Apart from the species mentioned above, other species also find their way onto the counters of many Sushi-Restraunts. In Japan these are, among others, torafukou-ika or imported common squid from Africa and Europe (youroppa-kouika or declared as mongou-ika).
In the U.S. and Europe, Humboldt squid, North American squid, common squid, and some other imported species are used predominantly as sushi toppings.
Squid and cuttlefish (ika) are of enormous importance to the global fisheries industry, whose share, together with octopus, accounts for 7% of global fisheries [FAO, 2020]. The selling price of ika is highly dependent on the species, quality, origin, supply and demand. At the beginning of the 2000s, Japan relinquished its leading position to China, both in terms of total catch and consumption.
Catching methods of Ika
Since the advent of modern fishing in the 20th century, ika has been fished in large quantities. Especially when fishing with trawl nets, the natural behaviour of the animals is exploited. During the day, they gather above the sea floor. Bottom trawling aims to catch ika species directly on the seabed, while pelagic trawling aims to catch shoals in medium-deep or bottom-near waters. Another method is fishing with drift nets, which hang vertically in the sea without being anchored to the bottom and drift through the open sea. Jigging involves luring larger species in particular to the water's surface at night with bright lights and then fishing from a boat with lowered lines.
Bottom trawling is criticized for causing considerable and irreparable ecological damage. Apart from the mechanical destruction of the bottom, fishing with nets dragged across the sea floor is not very selective and leads to high by-catches. The use of pelagic trawls and driftnets is less destructive, but also vulnerable to by-catches and designed to catch large quantities of the target species. Jigging, on the other hand, is much more selective without having a destructive effect on the habitat.
Further information on the author can be found in the section on image credits.
Video about Ika
Warnings Regarding Ika Sushi or Sashimi
- PARASITES: The meat, especially that of wild-caught specimens, may be infested with parasites that cause infectious diseases. Infection can be avoided if the raw meat has been adequately frozen. Pickling and soaking in salt or vinegar solution is not sufficient to eliminate the parasites. If the product has been farmed, only raw unprocessed seafood from production facilities whose products are approved for raw consumption should be consumed. [FDA, 2021]
Species of Ika
The following species are regarded as authentic. Either historically, according to the area of distribution or according to the common practice in today's gastronomy:
Common Names, Scientific Name
bigfin reef squid, glitter squid, northern calamary
Japanese flying squid
The following species can be considered subsitutes. Either on the basis of genetic relationship or because they are similar in taste or appearance:
Common Names, Scientific Name
longfin inshore squid
Humboldt squid, jumbo flying squid
European common cuttlefish, common cuttlefish
European squid, common squid
References & Further Reading
- [Arkhipkin et al., 2015]: Arkhipkin, Rodhouse, Pierce, Sauer, Sakai, Allcock, Arguelles, Bower, Castillo, Ceriola, Chen, Chen, Diaz-Santana, Downey, González, Amores, Green, Guerra, Hendrickson, Ibáñez, Ito, Jereb, Kato, Katugin, Kawano, Kidokoro, Kulik, Laptikhovsky, Lipinski, Li. World Squid Fisheries. Reviews in Fisheries Science & Aquaculture. Source.Volume 23 (2). Taylor and Francis, London. 2015.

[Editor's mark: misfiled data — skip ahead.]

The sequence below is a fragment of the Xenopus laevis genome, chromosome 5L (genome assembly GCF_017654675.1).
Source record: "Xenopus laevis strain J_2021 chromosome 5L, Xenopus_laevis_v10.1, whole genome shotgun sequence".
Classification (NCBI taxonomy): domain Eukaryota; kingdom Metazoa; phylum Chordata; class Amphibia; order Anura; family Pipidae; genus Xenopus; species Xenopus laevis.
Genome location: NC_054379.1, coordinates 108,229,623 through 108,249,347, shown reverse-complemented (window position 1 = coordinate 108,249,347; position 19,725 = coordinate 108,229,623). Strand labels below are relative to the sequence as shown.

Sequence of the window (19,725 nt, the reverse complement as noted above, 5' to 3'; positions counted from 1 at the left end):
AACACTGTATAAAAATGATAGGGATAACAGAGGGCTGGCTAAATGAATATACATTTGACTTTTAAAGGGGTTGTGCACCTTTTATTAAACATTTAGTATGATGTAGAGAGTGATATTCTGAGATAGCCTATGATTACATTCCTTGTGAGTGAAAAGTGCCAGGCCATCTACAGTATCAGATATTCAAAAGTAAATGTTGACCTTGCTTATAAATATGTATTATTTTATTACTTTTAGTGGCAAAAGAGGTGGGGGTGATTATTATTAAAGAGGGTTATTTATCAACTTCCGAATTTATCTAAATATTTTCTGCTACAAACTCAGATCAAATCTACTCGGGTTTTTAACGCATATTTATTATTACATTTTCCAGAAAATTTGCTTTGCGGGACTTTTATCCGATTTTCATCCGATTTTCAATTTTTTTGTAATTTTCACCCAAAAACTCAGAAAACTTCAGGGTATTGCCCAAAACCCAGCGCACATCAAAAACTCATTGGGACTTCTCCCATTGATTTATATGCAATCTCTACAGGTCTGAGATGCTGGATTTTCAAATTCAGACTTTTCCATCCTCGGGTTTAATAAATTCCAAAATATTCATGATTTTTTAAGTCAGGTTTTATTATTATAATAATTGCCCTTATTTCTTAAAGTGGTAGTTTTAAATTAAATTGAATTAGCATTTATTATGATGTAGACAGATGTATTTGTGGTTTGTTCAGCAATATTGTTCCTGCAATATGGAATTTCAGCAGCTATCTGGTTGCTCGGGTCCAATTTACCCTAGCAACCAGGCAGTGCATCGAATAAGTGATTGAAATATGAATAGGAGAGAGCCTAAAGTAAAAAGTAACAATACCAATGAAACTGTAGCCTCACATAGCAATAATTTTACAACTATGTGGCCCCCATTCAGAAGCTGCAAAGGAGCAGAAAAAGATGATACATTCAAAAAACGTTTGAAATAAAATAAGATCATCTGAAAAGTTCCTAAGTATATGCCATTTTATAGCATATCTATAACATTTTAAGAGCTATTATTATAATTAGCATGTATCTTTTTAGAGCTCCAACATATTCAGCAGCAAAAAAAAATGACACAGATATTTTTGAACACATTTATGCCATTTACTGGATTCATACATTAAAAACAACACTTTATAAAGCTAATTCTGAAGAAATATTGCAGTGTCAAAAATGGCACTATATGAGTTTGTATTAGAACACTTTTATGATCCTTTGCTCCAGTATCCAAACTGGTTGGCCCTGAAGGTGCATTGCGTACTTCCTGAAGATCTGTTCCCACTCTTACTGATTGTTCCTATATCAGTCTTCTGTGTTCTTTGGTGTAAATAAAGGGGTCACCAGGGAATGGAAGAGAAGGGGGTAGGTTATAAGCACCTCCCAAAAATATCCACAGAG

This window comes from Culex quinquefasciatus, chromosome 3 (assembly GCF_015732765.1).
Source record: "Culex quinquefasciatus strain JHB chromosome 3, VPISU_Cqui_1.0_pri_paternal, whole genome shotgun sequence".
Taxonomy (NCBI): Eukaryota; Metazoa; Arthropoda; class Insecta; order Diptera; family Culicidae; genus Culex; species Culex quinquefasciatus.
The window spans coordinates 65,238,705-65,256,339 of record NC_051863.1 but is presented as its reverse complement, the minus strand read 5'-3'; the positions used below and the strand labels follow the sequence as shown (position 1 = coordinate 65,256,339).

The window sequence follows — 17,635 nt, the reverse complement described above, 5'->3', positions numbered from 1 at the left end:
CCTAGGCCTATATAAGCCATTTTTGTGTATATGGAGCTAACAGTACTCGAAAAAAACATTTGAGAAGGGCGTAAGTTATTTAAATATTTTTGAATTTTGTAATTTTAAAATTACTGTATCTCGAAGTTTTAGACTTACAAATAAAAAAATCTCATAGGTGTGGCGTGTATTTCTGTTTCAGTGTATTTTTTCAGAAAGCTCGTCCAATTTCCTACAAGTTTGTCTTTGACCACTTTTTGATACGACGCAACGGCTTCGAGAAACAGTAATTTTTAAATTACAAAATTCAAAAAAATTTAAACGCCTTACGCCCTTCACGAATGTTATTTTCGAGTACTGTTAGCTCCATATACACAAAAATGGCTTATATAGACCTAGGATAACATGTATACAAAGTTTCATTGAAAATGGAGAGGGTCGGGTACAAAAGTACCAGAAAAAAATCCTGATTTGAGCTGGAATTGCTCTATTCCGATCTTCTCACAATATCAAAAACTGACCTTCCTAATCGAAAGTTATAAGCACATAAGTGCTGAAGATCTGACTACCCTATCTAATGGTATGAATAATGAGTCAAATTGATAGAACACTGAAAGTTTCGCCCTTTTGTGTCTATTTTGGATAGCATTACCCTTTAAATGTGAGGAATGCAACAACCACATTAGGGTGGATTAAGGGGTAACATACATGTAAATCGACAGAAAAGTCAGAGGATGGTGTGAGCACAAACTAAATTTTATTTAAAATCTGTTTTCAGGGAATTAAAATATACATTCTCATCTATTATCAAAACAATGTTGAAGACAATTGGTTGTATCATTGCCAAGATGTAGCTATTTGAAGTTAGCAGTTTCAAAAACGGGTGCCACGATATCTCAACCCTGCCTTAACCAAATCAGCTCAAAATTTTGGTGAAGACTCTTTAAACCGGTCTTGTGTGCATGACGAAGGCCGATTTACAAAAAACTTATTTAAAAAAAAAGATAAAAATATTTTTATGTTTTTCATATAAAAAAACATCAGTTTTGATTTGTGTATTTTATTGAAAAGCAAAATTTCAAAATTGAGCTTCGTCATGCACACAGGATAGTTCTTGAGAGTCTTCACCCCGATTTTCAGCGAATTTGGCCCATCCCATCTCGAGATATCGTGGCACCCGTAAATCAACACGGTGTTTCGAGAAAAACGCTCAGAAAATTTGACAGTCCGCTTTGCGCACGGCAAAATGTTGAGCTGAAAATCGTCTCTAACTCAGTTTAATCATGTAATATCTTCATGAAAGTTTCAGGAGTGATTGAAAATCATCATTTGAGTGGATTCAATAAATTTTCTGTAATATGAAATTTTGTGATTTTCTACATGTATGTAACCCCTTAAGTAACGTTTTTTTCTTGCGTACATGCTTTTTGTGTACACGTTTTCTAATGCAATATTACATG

- [FAO, 2020]: The State of World Fisheries and Aquaculture (SOFIA), Sustainability in action 2020. Food and Agriculture Organization of the United Nations (FAO), Rome. 2020.
- [FDA, 2021]: Fish and Fishery Products Hazards and Controls Guidance, Fourth Edition – June 2021. U.S. Department of Health and Human Services, Food and Drug Administration Center for Food Safety and Applied Nutrition. 2021.
- [Fujiwara, 2020]: 昌髙藤原. ぼうずコンニャクの市場魚貝類図鑑 (engl. Bozu Konyaku's Market Fish and Shellfish Book). Bozu Konnyaku Co., Ltd., Tokyo ぼうずコンニャク株式会社東京, zukan-bouz.com. 2020. https://www.zukan-bouz.com/. Retrieved online on December 27, 2021.
- [Izuka et al., 1994]: 井塚 隆、瀬川 進、奥谷 喬司、沼知 健一. アイソザイムによる石垣島のアオリイカ個体群の遺伝的独立性の検証 (engl. Evidence on the existence of three species in the oval squid Sepioteuthis lessoniana complex in Ishigaki Island, Okinawa, southwestern Japan, by isozyme analyses). Venus (Japanese Journal of Malacology). Source.Volume 53 (3). The Malacological Society of Japan, Tsukuba (日本貝類学会, つくば市). 1994. doi:10.18941/venusjjm.53.3_217.
- [Jereb & Roper, 2010]: P. Jereb, C.F.E. Roper. Cephalopods Of The World: An Annotated And Illustrated Catalogue Of cephalopod Species Known To Date. FAO Species Catalogue for Fishery Purposes No. 4, Vol. 2. Food and Agriculture Organization of the United Nations (FAO), Rome. 2010.
- [Jiji, 2018]: Jiji. Nippon Suisan develops alternatives for Japanese squid and imported salmon, as sushi and sashimi demand drives up prices. The Japan Times, Tokyo. 2018. https://www.japantimes.co.jp/news/2018/02/26/national/alternatives-japanese-squid-imported-salmon-sushi-sashimi-developed/#.WpURuoPFKpp. Retrieved online on December 27, 2020.
- [Keiji et al., 1991]: 奈須敬二、奥谷喬司、小倉通男. イカ-その生態から消費まで (engl. Squids and Cuttlefish, from Its Biology to Consumption). Seizando Shoten Publishing Co., Tokyo ( 株式会社 成山堂書店、東京都). 1991.
- [Satomi, 2016]: Shinzo Satomi. Sukiyabashi Jiro. Vertical Inc., New York. 2016.
- [Sonu, 2018]: Sunee C. Sonu. Squid Supply, Demand, And Market Of Japan. U.S. Department Of Commerce, National Oceanic And Atmospheric Administration, National Marine Fisheries Service, West Coast Region. 2018.
City Foodsters (Grace Chen, Jason Wang). Sumi-Ika (Squid), Sukiyabashi Jiro, Tokyo, JP. flickr.com. License: Attribution 2.0 Generic (CC BY 2.0). Changes made: image quality, brightness, contrast, colour matching, sharpening, cropping.